Electricity market reform, beyond the gas crisis
In the past, power market reform happened to increase efficiency, to reduce greenhouse gas emissions, or to improve reliability and security of supply. Today in Europe, the desire to further change the market stems from the ongoing energy crisis. As the European Union introduces a new round of electricity market reforms, RAP explores where new market regulation would usefully tackle the root causes of the ongoing energy crisis, meet consumer needs and help Europe move away from fossil fuels.
The current energy crisis is a gas crisis. It is a nightmarish scenario stemming from the Russian invasion of Ukraine and the resulting supply disruption of cheap pipeline gas, converging with decommissioning of nuclear capacity and low hydro output. Hedging strategies by energy suppliers and consumers fell short and unprecedented wholesale market prices for fossil gas made consumer gas and electricity bills explode.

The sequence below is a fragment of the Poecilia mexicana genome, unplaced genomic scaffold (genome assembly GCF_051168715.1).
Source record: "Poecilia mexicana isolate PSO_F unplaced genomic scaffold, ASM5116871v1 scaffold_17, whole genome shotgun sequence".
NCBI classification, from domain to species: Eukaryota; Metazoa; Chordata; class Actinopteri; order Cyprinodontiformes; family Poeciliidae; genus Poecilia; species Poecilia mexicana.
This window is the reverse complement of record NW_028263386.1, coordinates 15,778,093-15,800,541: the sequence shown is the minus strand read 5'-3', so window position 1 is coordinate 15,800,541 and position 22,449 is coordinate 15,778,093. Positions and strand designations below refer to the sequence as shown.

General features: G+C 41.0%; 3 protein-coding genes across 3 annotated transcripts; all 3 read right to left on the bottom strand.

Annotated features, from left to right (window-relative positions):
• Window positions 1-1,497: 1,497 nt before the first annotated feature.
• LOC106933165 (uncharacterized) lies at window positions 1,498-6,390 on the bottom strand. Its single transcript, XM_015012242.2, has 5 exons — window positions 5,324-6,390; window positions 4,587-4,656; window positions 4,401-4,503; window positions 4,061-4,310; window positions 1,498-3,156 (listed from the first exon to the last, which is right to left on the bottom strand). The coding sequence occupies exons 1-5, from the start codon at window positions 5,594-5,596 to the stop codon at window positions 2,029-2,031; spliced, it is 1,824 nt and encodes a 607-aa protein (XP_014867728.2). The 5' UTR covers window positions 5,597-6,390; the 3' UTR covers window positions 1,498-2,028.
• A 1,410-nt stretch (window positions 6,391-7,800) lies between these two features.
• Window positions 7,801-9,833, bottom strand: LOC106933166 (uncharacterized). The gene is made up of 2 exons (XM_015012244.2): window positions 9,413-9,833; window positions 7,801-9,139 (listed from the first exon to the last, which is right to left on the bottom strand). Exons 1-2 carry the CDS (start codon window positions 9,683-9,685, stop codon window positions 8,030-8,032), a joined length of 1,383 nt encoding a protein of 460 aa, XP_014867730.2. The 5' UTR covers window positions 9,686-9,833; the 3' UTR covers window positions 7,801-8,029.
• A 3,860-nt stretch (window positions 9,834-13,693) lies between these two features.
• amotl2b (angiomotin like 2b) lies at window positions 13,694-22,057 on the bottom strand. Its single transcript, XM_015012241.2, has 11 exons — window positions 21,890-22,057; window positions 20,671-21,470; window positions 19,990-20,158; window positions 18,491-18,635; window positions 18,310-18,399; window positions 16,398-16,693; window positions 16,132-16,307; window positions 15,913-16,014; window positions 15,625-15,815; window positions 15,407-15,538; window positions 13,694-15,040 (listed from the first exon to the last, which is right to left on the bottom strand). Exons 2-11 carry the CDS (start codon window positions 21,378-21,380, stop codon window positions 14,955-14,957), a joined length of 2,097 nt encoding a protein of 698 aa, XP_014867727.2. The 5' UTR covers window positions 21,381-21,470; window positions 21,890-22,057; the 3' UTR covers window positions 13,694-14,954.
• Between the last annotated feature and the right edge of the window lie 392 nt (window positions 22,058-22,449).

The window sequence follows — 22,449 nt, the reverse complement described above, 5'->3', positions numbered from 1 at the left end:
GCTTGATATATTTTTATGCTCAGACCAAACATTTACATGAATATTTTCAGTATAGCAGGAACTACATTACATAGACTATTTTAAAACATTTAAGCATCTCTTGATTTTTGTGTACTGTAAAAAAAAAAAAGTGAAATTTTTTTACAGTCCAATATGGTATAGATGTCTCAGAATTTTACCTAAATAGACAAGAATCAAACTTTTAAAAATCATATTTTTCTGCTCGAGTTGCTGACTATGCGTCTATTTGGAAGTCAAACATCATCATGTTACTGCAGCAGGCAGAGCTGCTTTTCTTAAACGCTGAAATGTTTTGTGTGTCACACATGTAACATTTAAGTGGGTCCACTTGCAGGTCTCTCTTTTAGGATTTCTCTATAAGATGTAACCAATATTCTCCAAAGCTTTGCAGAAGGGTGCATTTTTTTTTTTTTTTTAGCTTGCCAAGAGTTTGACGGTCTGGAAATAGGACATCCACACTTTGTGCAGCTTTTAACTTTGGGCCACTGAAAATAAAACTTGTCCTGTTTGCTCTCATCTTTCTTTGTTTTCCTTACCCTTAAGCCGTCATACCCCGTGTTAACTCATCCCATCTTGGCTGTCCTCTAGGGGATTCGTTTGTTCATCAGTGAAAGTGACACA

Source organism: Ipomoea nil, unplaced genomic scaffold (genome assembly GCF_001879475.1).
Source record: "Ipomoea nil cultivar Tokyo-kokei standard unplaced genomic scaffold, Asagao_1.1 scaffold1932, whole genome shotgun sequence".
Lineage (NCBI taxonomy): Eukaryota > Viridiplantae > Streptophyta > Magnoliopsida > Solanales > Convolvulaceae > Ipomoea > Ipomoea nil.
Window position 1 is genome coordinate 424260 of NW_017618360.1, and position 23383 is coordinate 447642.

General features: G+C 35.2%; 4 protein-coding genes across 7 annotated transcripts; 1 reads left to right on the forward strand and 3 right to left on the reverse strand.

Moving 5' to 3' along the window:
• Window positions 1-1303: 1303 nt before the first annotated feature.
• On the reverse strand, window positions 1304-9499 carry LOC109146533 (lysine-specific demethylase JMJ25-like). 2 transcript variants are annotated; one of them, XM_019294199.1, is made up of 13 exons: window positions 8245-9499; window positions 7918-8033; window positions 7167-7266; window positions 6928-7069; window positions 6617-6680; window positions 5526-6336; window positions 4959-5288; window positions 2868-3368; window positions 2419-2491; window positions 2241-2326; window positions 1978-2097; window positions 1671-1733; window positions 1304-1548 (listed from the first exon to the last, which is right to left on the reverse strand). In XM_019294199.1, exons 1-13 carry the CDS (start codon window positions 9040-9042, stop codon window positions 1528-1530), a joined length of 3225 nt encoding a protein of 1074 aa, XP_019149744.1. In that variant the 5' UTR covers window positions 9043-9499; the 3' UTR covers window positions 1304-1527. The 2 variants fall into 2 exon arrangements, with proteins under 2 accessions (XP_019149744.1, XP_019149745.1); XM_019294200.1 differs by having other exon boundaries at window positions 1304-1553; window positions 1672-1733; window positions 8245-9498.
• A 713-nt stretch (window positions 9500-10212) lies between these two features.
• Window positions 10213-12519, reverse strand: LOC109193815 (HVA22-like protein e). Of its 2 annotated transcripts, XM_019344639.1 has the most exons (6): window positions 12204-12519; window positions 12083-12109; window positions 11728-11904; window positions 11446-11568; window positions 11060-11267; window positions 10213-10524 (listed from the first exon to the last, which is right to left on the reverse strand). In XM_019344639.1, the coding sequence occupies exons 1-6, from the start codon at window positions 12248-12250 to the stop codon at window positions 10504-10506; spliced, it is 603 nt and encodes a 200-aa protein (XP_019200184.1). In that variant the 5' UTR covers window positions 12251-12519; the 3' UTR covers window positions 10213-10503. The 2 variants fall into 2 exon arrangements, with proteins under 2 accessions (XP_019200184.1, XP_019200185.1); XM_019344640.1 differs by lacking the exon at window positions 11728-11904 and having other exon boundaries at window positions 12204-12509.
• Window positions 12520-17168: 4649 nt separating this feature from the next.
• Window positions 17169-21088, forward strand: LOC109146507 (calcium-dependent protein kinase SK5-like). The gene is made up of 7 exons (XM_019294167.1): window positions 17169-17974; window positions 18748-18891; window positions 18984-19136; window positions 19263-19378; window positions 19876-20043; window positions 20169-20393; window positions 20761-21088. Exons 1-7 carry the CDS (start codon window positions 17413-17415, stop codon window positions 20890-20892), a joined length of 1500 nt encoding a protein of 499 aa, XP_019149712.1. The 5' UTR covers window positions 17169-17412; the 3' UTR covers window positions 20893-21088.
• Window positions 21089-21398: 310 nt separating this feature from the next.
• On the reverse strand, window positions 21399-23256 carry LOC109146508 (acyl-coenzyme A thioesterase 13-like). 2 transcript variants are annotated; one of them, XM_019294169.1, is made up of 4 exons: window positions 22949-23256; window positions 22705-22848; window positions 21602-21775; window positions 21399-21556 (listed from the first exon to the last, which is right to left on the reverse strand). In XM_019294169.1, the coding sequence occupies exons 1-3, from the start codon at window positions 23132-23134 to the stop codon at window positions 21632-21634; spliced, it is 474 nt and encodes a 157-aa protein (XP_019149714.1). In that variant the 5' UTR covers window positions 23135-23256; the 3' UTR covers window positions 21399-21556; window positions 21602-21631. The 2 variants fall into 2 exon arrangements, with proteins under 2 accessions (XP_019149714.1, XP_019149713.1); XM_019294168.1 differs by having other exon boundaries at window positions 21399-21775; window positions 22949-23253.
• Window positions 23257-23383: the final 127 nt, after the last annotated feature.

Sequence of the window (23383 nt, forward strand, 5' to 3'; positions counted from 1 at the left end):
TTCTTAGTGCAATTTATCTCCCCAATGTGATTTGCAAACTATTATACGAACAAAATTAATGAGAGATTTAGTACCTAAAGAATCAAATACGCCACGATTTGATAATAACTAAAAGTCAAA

Strategies must therefore improve hedging in the market if Europe is to mitigate the energy crisis – and prepare for the next. To this end, RAP recommends replacing the role of fossil gas with renewables, demand-side flexibility and energy efficiency. More precisely, this requires:
- Recognising and promoting demand-side resources as a vital system resource.
- Building out more solar and wind, and doing so better and faster.
- Protecting basic consumer needs better than in the past.
For policymakers weighing whether to implement these actions, the authors explain the various considerations.